1XXX RESEARCHES AND DISCOVERIES IN KENT.
The water-goblets (Nos. 1 and 9) and cinerary-urn (No. 11)
occurred at a depth of 2 feet 6 inches. The latter contained
calcined bones, and with the w T ater-goblets lay close together on
The base of No. 13 is missing. It was found in the same grave
:is the patera, No. 14, 1 foot 6 inches below the surface.
No. 10 is another specimen of Durobrivian ware of a less ornate
character than No. 8. It was found in hard ground at a depth of
2 feet 6 inches.
The last tind on this land occurred towards the close of last
year (1901). A skull and some unburn! human bones were met
with 2 feet inches below the surface, and with them the vessel
No. 15, which is the only example of Samian ware, all the others,
except Nos. 8 and 10, being Upchurch.
It is somewhat curious to note that all the vases were found in
a recumbent position.
6 inches .
. G i
â€¢ 2 2
The very fine Palaeolithic implement, although found on the
Baine Bpot, has, of course, no connection with the other relics, and
\\;i.- Bimplj introduced in the photograph to till a vacant space.
E. C. Youens.
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BY HENRY TAYLOR, F.S.A.
The appearance of this Essay in the pages of the
Archeeologia, after the interesting paper by Mr.
J. Oldrid Scott, E.S.A. (in Vol. XXIV.), needs a few
words of explanation.
In the years 1899 and 1900 I had the pleasure of
accompanying Mr. Scott to the building, and in our
repeated perambulations of the older parts we came
to the conclusion that certain architectural problems
could not be solved until careful plans and sections
to a large scale had been made.
Mr. Scott's paper being then in print, and required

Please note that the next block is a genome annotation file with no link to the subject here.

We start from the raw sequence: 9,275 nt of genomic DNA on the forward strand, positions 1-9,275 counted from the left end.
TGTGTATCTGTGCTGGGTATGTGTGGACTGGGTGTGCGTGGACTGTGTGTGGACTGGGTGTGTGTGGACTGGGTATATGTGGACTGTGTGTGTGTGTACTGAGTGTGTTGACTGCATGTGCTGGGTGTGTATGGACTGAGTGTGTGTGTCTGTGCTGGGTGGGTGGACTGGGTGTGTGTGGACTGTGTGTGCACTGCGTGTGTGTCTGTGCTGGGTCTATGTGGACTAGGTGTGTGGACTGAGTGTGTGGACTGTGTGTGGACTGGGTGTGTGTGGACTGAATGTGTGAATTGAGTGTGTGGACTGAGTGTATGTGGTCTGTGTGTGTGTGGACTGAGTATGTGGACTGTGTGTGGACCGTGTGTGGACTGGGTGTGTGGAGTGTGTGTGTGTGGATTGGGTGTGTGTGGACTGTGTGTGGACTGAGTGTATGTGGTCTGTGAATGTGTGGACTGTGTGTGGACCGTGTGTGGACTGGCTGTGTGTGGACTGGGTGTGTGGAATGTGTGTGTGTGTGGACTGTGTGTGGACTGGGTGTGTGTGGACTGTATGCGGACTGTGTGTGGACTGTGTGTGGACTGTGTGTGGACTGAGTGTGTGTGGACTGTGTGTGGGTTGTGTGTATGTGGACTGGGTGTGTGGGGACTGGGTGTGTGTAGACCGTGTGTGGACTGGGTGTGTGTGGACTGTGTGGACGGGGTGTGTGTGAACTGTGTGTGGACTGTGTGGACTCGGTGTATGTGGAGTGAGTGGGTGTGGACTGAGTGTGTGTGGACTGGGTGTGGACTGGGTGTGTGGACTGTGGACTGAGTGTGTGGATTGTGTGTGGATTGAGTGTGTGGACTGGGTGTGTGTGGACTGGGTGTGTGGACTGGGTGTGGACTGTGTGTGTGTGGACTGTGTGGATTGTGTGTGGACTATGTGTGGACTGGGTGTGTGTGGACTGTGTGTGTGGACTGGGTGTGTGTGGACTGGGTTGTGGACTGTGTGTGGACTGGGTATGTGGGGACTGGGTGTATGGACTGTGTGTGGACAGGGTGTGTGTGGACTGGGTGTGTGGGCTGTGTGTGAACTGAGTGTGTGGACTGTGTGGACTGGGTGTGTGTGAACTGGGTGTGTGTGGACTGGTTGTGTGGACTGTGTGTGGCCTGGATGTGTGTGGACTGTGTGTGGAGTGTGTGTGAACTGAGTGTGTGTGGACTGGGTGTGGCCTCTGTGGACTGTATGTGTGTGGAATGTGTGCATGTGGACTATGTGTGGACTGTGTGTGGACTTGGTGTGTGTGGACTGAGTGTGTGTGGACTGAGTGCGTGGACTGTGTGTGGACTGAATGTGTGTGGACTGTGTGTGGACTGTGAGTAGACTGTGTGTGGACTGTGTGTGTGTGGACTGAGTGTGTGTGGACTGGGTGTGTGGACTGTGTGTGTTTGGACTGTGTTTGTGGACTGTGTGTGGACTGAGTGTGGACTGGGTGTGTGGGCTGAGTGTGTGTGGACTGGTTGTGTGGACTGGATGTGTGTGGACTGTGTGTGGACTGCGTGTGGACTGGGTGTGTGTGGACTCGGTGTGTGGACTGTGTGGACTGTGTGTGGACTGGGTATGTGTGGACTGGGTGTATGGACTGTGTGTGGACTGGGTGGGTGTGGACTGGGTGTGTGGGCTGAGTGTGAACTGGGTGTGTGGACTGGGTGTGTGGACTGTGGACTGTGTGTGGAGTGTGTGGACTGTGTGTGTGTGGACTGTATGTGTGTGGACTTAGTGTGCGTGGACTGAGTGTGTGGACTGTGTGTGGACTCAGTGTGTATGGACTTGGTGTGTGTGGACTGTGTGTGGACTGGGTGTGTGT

by the Editor, I undertook to write a short supple-
mentary architectural history of the building, dealing
with some of the questions referred to above, and
more particularly in explanation of the accompanying
plans, which have been made by Mr. Spencer Sills of
Hitherto the views of Ightham Mote have repre-
sented the house in a piecemeal manner, from sketches
made from various points inside and outside of the
quadrangle ; but a bird's-eye perspective picture, like
the accompanying excellent drawing by Miss Drake
of Rochester, is the only possible way of adequately
vol. xxvii. b
Z IGHTHAM MOTE.
representing the general features and arrangements of
a quadrangular building.
The members of this Society are probably also
more or less acquainted with the description of the
house by Major-General C. E. Luard, published in
The Builder for 15th July, 1893, and reprinted in
Several of the problems discussed by him with
much ability I have not entered upon here, and my
Paper must, therefore, to a certain extent, be also
considered as supplementary to his work.
The buildings and re-buildings having been so very
numerous and complicated, I have thought it well to
make no attempt to discriminate them on the plans
by a variety of shading.
The delightful gardens and romantic surroundings
of Ightham Mote have often been described. The
place is indeed a picture and a poem ; but it is foreign
to my present undertaking to deal with matters of
this kind, and for the same reason little or no detail is
given in these pages as to the history of the families who
have, for so many centuries, lived here in succession.
I must therefore refer those who desire information
on these subjects to the various County Histories, and
to the papers by Major-General Luard, the Rev.
C. E. Woodruff, and Mr. J. Oldrid Scott, and to the
accompanying pedigree of the Selby family, compiled
by Mr. T. C. Colyer-Fergussou. Suffice it here to say
that the house stands in charming grounds and amid
venerable trees, near the bottom of a well- wooded
valley in a secluded position, about 25 miles in a south-
easterly direction from London, and 6 miles north of
the town of Tonbridge.
Before proceeding to describe the house itself, in
To She,. (,â€žâ€ž,â€ž,.
SO SO JO SO
IGHTIIAM MOTE. .i
which the chief interest centres, it may ho well to
spend a few minutes in glancing at the accompanying
block plan of the whole premises.
We notice here an outer quadrangle to the west of
the mansion, measuring ahout 160 feet from east to
west, and 90 feet from north to south. At its westerly
end are ancient buildings in half-timbered architecture,
highly picturesque in character, now used chiefly as
cottages, but once in part as stahling.
The passage through the centre of this group of
buildings was, I understand, at one time the chief or